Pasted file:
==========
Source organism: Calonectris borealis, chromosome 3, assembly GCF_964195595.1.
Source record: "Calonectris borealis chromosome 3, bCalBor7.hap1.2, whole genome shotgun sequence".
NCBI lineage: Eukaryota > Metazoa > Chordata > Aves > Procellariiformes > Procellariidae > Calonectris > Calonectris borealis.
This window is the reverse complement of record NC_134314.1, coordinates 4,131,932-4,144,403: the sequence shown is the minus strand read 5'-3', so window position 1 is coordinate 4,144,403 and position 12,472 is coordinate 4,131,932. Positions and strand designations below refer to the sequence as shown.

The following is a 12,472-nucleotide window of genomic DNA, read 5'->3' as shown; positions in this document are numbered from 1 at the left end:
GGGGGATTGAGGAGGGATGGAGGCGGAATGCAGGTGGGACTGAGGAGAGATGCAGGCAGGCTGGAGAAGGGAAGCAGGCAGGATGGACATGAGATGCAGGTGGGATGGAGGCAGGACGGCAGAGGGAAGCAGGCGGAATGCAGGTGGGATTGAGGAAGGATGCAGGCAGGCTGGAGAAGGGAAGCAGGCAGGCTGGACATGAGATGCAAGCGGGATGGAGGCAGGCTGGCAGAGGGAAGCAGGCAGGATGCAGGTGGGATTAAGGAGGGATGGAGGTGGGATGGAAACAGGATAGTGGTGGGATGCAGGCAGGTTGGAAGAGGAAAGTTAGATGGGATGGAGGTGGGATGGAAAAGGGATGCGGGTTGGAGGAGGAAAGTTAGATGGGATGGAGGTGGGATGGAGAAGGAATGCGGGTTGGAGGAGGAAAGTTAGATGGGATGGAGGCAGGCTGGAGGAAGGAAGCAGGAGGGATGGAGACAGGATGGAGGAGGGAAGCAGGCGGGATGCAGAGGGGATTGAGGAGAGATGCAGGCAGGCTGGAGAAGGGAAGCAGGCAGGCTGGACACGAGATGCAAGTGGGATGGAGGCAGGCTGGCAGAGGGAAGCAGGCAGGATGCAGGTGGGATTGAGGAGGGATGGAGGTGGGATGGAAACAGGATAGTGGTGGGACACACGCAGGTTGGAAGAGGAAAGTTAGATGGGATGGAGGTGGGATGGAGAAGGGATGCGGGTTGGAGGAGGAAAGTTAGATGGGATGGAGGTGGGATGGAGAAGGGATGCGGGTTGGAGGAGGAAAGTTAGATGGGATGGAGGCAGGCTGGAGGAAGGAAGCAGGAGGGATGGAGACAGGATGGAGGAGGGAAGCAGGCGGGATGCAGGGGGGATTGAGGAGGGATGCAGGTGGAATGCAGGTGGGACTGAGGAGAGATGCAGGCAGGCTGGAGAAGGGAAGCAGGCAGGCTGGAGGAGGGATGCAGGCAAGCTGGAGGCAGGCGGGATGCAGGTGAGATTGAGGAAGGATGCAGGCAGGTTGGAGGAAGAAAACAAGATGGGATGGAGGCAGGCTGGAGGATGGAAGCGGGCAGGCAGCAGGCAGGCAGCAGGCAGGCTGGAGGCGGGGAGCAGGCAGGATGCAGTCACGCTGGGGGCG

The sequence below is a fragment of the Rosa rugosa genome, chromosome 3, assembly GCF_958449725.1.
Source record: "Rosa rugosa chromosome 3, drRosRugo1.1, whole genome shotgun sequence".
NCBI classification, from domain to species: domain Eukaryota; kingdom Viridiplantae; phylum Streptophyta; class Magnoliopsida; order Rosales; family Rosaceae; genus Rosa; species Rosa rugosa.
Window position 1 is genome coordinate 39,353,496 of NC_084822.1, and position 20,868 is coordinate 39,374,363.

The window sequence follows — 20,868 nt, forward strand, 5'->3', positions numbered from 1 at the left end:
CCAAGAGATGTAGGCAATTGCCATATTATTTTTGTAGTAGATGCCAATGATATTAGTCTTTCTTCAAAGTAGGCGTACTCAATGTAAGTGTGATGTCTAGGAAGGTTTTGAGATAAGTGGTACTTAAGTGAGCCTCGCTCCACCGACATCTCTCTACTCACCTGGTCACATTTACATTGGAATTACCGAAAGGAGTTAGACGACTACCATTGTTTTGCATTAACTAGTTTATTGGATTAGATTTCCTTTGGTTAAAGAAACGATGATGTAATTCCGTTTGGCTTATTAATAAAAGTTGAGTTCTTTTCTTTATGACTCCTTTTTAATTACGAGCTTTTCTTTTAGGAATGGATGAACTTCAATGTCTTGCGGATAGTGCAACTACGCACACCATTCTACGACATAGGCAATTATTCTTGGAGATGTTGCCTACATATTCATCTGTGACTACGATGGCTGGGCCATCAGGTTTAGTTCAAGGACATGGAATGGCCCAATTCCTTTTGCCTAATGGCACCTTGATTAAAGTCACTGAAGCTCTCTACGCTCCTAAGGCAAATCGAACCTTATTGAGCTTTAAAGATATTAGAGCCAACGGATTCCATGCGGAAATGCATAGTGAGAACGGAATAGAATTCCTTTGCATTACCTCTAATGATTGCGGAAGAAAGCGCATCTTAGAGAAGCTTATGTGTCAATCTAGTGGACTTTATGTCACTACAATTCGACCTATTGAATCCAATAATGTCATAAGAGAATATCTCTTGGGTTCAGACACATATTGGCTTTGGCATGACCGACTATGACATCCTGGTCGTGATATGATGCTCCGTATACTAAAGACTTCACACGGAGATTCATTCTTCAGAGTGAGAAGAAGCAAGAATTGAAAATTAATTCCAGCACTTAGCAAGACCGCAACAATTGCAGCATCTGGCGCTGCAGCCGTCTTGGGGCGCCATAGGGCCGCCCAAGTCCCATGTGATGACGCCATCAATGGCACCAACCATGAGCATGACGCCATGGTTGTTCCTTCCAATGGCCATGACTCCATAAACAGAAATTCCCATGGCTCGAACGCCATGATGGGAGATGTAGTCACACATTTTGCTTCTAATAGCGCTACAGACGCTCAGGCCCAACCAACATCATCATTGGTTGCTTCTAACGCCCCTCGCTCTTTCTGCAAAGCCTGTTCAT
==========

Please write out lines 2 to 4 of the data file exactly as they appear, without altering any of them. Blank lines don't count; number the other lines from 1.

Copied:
Source record: "Calonectris borealis chromosome 3, bCalBor7.hap1.2, whole genome shotgun sequence".
NCBI lineage: Eukaryota > Metazoa > Chordata > Aves > Procellariiformes > Procellariidae > Calonectris > Calonectris borealis.
This window is the reverse complement of record NC_134314.1, coordinates 4,131,932-4,144,403: the sequence shown is the minus strand read 5'-3', so window position 1 is coordinate 4,144,403 and position 12,472 is coordinate 4,131,932. Positions and strand designations below refer to the sequence as shown.